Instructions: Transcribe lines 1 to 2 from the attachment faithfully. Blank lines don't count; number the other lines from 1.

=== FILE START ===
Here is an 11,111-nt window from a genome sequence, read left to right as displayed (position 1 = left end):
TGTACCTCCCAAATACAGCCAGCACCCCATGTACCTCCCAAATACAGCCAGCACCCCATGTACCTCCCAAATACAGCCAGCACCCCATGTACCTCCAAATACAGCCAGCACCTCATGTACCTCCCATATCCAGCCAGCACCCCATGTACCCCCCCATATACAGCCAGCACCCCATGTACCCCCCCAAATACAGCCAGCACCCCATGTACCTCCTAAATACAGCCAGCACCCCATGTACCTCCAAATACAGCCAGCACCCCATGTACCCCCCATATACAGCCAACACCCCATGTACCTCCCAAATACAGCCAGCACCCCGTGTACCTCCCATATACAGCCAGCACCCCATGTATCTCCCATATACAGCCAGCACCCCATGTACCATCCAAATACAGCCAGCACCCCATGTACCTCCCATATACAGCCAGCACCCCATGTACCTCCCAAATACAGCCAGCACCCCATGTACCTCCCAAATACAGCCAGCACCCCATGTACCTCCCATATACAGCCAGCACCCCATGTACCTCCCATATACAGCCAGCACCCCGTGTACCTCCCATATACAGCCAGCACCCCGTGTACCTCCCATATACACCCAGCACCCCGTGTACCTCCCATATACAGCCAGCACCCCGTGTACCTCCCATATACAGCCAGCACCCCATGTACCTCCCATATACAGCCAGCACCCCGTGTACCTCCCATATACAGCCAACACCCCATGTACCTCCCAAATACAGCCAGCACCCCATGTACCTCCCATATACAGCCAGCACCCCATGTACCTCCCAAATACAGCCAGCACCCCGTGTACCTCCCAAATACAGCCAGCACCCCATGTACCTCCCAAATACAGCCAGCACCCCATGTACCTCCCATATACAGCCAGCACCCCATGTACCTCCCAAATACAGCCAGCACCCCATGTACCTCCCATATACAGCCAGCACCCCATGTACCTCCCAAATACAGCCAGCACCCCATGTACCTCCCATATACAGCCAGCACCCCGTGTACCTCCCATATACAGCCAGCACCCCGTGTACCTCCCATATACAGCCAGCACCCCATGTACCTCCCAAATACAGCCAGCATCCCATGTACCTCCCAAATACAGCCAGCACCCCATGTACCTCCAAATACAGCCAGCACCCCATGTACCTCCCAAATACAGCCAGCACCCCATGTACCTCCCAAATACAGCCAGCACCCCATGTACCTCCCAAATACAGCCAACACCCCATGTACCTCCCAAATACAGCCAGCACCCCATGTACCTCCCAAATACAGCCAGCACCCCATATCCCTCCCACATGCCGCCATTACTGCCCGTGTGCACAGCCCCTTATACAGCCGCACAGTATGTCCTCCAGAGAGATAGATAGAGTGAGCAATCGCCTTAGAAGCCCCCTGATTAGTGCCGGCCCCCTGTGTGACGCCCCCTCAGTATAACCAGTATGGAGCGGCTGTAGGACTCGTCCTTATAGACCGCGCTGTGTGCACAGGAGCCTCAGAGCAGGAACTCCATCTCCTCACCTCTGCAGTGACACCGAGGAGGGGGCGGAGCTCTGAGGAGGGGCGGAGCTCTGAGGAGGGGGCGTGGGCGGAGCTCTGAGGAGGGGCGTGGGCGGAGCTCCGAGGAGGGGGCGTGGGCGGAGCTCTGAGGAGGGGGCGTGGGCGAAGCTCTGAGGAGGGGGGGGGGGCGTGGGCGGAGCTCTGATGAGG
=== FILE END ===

Here is an 11,111-nt window from a genome sequence, read left to right as displayed (position 1 = left end):
TGTACCTCCCAAATACAGCCAGCACCCCATGTACCTCCCAAATACAGCCAGCACCCCATGTACCTCCCAAATACAGCCAGCACCCCATGTACCTCCAAATACAGCCAGCACCTCATGTACCTCCCATATCCAGCCAGCACCCCATGTACCCCCCCATATACAGCCAGCACCCCATGTACCCCCCCAAATACAGCCAGCACCCCATGTACCTCCTAAATACAGCCAGCACCCCATGTACCTCCAAATACAGCCAGCACCCCATGTACCCCCCATATACAGCCAACACCCCATGTACCTCCCAAATACAGCCAGCACCCCGTGTACCTCCCATATACAGCCAGCACCCCATGTATCTCCCATATACAGCCAGCACCCCATGTACCATCCAAATACAGCCAGCACCCCATGTACCTCCCATATACAGCCAGCACCCCATGTACCTCCCAAATACAGCCAGCACCCCATGTACCTCCCAAATACAGCCAGCACCCCATGTACCTCCCATATACAGCCAGCACCCCATGTACCTCCCATATACAGCCAGCACCCCGTGTACCTCCCATATACAGCCAGCACCCCGTGTACCTCCCATATACACCCAGCACCCCGTGTACCTCCCATATACAGCCAGCACCCCGTGTACCTCCCATATACAGCCAGCACCCCATGTACCTCCCATATACAGCCAGCACCCCGTGTACCTCCCATATACAGCCAACACCCCATGTACCTCCCAAATACAGCCAGCACCCCATGTACCTCCCATATACAGCCAGCACCCCATGTACCTCCCAAATACAGCCAGCACCCCGTGTACCTCCCAAATACAGCCAGCACCCCATGTACCTCCCAAATACAGCCAGCACCCCATGTACCTCCCATATACAGCCAGCACCCCATGTACCTCCCAAATACAGCCAGCACCCCATGTACCTCCCATATACAGCCAGCACCCCATGTACCTCCCAAATACAGCCAGCACCCCATGTACCTCCCATATACAGCCAGCACCCCGTGTACCTCCCATATACAGCCAGCACCCCGTGTACCTCCCATATACAGCCAGCACCCCATGTACCTCCCAAATACAGCCAGCATCCCATGTACCTCCCAAATACAGCCAGCACCCCATGTACCTCCAAATACAGCCAGCACCCCATGTACCTCCCAAATACAGCCAGCACCCCATGTACCTCCCAAATACAGCCAGCACCCCATGTACCTCCCAAATACAGCCAACACCCCATGTACCTCCCAAATACAGCCAGCACCCCATGTACCTCCCAAATACAGCCAGCACCCCATATCCCTCCCACATGCCGCCATTACTGCCCGTGTGCACAGCCCCTTATACAGCCGCACAGTATGTCCTCCAGAGAGATAGATAGAGTGAGCAATCGCCTTAGAAGCCCCCTGATTAGTGCCGGCCCCCTGTGTGACGCCCCCTCAGTATAACCAGTATGGAGCGGCTGTAGGACTCGTCCTTATAGACCGCGCTGTGTGCACAGGAGCCTCAGAGCAGGAACTCCATCTCCTCACCTCTGCAGTGACACCGAGGAGGGGGCGGAGCTCTGAGGAGGGGCGGAGCTCTGAGGAGGGGGCGTGGGCGGAGCTCTGAGGAGGGGCGTGGGCGGAGCTCCGAGGAGGGGGCGTGGGCGGAGCTCTGAGGAGGGGGCGTGGGCGAAGCTCTGAGGAGGGGGGGGGGGCGTGGGCGGAGCTCTGATGAGG